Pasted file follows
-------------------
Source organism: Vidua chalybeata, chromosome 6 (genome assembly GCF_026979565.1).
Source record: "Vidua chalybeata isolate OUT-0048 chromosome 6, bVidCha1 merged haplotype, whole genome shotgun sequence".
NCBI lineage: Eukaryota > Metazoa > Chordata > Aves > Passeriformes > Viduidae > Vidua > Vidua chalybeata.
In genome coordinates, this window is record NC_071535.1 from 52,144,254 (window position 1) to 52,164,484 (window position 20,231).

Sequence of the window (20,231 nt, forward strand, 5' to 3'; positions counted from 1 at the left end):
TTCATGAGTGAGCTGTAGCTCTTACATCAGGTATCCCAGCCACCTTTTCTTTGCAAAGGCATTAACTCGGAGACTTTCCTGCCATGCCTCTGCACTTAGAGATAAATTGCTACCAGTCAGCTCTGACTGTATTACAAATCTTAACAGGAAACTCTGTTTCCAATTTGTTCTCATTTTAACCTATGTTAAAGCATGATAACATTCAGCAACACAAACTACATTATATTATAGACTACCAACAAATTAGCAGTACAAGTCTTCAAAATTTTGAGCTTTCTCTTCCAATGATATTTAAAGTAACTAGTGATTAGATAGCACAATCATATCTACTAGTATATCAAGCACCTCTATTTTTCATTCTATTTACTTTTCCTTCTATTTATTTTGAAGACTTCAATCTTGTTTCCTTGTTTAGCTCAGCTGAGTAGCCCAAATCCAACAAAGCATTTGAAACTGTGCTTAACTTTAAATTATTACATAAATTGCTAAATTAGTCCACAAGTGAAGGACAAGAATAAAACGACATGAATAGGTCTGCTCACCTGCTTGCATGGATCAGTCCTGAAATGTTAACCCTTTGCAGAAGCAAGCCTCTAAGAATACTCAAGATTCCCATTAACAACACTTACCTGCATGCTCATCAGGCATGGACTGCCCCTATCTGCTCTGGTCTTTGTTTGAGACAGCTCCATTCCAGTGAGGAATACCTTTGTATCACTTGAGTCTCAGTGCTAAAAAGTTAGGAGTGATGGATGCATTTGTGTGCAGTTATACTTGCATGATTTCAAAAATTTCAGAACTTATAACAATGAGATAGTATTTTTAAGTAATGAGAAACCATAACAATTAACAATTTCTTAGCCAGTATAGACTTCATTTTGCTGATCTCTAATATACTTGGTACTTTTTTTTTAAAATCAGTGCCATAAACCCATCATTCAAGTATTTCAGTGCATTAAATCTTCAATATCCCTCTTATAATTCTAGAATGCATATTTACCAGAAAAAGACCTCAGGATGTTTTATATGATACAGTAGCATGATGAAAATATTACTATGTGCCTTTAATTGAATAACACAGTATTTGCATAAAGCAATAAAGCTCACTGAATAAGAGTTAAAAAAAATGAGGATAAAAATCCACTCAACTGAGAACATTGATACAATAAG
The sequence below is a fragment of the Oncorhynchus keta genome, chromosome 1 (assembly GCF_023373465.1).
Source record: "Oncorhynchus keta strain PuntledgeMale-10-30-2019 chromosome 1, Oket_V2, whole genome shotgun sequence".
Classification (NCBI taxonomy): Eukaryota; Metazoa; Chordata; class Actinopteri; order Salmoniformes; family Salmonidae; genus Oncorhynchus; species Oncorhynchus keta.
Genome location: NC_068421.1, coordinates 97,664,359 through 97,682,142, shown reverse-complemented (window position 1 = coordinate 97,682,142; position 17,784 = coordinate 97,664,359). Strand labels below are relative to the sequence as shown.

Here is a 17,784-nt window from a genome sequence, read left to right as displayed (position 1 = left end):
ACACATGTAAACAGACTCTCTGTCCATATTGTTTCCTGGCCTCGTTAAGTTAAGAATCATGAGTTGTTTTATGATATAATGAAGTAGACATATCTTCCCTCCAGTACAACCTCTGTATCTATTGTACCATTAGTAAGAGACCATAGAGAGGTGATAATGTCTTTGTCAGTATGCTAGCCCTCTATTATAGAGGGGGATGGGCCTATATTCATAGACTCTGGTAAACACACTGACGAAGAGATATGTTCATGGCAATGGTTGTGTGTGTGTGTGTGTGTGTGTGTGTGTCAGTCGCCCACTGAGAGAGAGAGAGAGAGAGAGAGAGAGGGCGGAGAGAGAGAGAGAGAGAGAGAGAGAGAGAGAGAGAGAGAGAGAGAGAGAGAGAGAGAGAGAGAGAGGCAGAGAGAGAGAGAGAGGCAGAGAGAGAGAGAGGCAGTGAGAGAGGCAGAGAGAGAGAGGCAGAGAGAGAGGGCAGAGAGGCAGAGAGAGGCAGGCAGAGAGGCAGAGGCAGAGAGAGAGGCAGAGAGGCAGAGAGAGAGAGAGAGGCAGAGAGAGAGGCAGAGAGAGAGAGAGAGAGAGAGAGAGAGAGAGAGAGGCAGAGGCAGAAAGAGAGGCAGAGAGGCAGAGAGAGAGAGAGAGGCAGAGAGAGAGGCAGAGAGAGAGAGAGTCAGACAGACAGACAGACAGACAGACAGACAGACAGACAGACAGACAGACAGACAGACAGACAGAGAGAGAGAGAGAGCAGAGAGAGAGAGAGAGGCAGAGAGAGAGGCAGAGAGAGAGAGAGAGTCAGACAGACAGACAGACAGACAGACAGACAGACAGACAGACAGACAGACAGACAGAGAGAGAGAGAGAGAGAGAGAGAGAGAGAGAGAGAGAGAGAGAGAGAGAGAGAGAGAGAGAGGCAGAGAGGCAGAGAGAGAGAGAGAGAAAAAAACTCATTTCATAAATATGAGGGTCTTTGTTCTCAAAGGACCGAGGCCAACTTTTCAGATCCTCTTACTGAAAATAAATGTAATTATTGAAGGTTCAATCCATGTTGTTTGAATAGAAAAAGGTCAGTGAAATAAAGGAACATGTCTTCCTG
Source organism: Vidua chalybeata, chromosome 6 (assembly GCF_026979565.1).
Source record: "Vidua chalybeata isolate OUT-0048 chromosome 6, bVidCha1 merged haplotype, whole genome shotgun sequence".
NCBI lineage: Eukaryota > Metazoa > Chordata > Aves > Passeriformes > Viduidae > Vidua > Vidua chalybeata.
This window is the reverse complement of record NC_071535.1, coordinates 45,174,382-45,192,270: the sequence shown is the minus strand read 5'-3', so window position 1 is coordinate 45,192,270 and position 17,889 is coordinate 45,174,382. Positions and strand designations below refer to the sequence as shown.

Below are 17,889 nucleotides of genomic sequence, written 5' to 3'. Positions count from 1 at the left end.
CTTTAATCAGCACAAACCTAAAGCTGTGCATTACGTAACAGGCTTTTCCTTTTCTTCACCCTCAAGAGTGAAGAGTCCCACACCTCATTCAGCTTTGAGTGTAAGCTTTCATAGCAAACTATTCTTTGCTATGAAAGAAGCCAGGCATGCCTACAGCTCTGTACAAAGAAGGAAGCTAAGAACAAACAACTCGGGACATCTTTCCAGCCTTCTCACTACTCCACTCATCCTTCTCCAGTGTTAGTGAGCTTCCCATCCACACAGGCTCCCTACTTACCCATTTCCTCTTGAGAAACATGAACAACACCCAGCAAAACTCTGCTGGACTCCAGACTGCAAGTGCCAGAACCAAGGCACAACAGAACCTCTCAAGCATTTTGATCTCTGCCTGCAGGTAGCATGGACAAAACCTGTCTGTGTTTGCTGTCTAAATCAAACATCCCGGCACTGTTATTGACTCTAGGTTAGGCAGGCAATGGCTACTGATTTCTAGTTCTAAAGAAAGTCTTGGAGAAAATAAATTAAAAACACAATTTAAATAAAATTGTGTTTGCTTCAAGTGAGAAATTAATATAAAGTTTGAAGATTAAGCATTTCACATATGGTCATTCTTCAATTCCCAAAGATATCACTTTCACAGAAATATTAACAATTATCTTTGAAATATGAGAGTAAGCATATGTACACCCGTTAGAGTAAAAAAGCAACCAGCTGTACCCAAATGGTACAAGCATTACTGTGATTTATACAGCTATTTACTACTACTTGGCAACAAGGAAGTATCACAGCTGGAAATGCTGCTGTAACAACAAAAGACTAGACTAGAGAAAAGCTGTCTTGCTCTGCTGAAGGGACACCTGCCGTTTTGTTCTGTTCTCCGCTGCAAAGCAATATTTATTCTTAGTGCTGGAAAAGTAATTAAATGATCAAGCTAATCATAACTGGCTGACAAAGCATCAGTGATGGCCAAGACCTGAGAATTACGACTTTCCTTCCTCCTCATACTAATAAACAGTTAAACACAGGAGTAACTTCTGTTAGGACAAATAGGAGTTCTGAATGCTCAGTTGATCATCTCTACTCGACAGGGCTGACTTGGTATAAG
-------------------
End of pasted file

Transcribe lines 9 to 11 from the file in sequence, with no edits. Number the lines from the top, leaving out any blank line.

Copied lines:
Classification (NCBI taxonomy): Eukaryota; Metazoa; Chordata; class Actinopteri; order Salmoniformes; family Salmonidae; genus Oncorhynchus; species Oncorhynchus keta.
Genome location: NC_068421.1, coordinates 97,664,359 through 97,682,142, shown reverse-complemented (window position 1 = coordinate 97,682,142; position 17,784 = coordinate 97,664,359). Strand labels below are relative to the sequence as shown.

Here is a 17,784-nt window from a genome sequence, read left to right as displayed (position 1 = left end):